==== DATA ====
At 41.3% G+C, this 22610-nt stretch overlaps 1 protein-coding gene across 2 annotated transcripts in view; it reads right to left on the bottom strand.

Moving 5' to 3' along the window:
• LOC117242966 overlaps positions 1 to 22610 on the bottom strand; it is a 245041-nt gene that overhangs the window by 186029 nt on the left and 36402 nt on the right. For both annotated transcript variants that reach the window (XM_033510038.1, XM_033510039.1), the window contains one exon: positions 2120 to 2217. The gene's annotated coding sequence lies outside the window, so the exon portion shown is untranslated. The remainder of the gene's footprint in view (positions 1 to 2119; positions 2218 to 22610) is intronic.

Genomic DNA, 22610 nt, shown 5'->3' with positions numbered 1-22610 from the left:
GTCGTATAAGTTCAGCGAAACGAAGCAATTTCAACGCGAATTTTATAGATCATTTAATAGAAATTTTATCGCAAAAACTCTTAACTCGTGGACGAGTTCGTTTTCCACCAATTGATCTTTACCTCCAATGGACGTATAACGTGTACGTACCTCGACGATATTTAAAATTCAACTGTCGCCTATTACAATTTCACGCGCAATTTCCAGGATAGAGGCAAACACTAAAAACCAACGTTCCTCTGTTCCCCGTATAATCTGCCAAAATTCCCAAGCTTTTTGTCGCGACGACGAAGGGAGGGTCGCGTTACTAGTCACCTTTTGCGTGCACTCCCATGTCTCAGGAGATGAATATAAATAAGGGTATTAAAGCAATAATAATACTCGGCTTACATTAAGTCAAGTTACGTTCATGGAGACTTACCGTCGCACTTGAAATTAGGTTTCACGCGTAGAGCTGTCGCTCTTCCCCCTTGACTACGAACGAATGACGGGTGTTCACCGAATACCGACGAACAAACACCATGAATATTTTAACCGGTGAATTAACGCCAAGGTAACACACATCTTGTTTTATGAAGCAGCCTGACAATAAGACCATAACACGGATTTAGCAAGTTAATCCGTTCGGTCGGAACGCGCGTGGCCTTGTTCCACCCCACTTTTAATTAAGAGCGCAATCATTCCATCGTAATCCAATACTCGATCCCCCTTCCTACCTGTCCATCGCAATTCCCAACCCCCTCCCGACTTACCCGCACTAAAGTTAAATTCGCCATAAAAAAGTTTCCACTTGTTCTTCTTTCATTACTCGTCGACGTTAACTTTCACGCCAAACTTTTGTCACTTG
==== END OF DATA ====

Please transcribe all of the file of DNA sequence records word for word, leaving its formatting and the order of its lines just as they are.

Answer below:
At 41.3% G+C, this 22610-nt stretch overlaps 1 protein-coding gene across 2 annotated transcripts in view; it reads right to left on the bottom strand.

Moving 5' to 3' along the window:
• LOC117242966 overlaps positions 1 to 22610 on the bottom strand; it is a 245041-nt gene that overhangs the window by 186029 nt on the left and 36402 nt on the right. For both annotated transcript variants that reach the window (XM_033510038.1, XM_033510039.1), the window contains one exon: positions 2120 to 2217. The gene's annotated coding sequence lies outside the window, so the exon portion shown is untranslated. The remainder of the gene's footprint in view (positions 1 to 2119; positions 2218 to 22610) is intronic.

Genomic DNA, 22610 nt, shown 5'->3' with positions numbered 1-22610 from the left:
GTCGTATAAGTTCAGCGAAACGAAGCAATTTCAACGCGAATTTTATAGATCATTTAATAGAAATTTTATCGCAAAAACTCTTAACTCGTGGACGAGTTCGTTTTCCACCAATTGATCTTTACCTCCAATGGACGTATAACGTGTACGTACCTCGACGATATTTAAAATTCAACTGTCGCCTATTACAATTTCACGCGCAATTTCCAGGATAGAGGCAAACACTAAAAACCAACGTTCCTCTGTTCCCCGTATAATCTGCCAAAATTCCCAAGCTTTTTGTCGCGACGACGAAGGGAGGGTCGCGTTACTAGTCACCTTTTGCGTGCACTCCCATGTCTCAGGAGATGAATATAAATAAGGGTATTAAAGCAATAATAATACTCGGCTTACATTAAGTCAAGTTACGTTCATGGAGACTTACCGTCGCACTTGAAATTAGGTTTCACGCGTAGAGCTGTCGCTCTTCCCCCTTGACTACGAACGAATGACGGGTGTTCACCGAATACCGACGAACAAACACCATGAATATTTTAACCGGTGAATTAACGCCAAGGTAACACACATCTTGTTTTATGAAGCAGCCTGACAATAAGACCATAACACGGATTTAGCAAGTTAATCCGTTCGGTCGGAACGCGCGTGGCCTTGTTCCACCCCACTTTTAATTAAGAGCGCAATCATTCCATCGTAATCCAATACTCGATCCCCCTTCCTACCTGTCCATCGCAATTCCCAACCCCCTCCCGACTTACCCGCACTAAAGTTAAATTCGCCATAAAAAAGTTTCCACTTGTTCTTCTTTCATTACTCGTCGACGTTAACTTTCACGCCAAACTTTTGTCACTTG